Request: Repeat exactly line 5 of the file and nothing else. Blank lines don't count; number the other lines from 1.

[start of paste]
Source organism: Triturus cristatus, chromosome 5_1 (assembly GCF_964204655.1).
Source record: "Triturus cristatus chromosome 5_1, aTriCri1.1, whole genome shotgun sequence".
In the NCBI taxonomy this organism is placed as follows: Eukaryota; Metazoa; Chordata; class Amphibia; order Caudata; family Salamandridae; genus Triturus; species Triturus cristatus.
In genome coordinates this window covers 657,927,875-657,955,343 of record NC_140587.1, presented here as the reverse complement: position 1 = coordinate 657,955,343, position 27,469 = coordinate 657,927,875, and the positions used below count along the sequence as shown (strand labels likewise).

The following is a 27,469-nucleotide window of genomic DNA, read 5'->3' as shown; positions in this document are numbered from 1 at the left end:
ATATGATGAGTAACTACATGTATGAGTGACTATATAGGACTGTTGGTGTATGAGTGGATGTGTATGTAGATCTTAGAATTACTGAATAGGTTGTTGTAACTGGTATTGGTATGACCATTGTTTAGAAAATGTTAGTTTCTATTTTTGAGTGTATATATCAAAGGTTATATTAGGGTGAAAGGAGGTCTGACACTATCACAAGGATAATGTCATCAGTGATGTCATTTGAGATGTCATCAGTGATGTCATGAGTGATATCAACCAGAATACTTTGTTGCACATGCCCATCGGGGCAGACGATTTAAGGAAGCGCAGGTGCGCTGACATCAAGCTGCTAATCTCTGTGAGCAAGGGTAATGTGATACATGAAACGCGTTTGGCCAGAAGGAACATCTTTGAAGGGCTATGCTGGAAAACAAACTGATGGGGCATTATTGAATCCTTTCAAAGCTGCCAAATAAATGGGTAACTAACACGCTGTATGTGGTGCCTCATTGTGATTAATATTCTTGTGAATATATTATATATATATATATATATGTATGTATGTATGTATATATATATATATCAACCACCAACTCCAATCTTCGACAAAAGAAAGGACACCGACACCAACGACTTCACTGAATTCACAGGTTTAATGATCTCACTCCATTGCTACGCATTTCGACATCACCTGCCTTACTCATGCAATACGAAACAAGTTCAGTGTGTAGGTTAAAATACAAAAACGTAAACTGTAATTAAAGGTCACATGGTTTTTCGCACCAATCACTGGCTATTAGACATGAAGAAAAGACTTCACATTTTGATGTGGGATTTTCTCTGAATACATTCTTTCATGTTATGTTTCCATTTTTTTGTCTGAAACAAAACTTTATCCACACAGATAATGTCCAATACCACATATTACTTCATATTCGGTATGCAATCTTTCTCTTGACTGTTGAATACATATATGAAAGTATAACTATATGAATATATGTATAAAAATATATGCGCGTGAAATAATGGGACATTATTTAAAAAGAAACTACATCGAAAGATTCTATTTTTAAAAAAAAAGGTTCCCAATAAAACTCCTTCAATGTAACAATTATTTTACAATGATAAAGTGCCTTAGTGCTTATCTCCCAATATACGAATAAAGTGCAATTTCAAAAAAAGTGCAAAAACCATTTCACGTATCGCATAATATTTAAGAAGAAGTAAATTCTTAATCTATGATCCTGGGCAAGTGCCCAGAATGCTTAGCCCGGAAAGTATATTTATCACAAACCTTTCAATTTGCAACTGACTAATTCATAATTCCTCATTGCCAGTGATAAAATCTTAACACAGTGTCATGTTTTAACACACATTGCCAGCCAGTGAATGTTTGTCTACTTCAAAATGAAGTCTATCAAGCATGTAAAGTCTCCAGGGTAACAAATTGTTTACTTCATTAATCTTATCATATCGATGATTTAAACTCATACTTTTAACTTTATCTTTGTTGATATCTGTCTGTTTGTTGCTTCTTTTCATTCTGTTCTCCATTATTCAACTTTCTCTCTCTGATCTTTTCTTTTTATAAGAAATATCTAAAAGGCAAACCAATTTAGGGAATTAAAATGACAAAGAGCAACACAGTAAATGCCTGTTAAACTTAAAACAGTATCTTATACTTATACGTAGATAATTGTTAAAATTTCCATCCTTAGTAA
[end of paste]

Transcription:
The following is a 27,469-nucleotide window of genomic DNA, read 5'->3' as shown; positions in this document are numbered from 1 at the left end: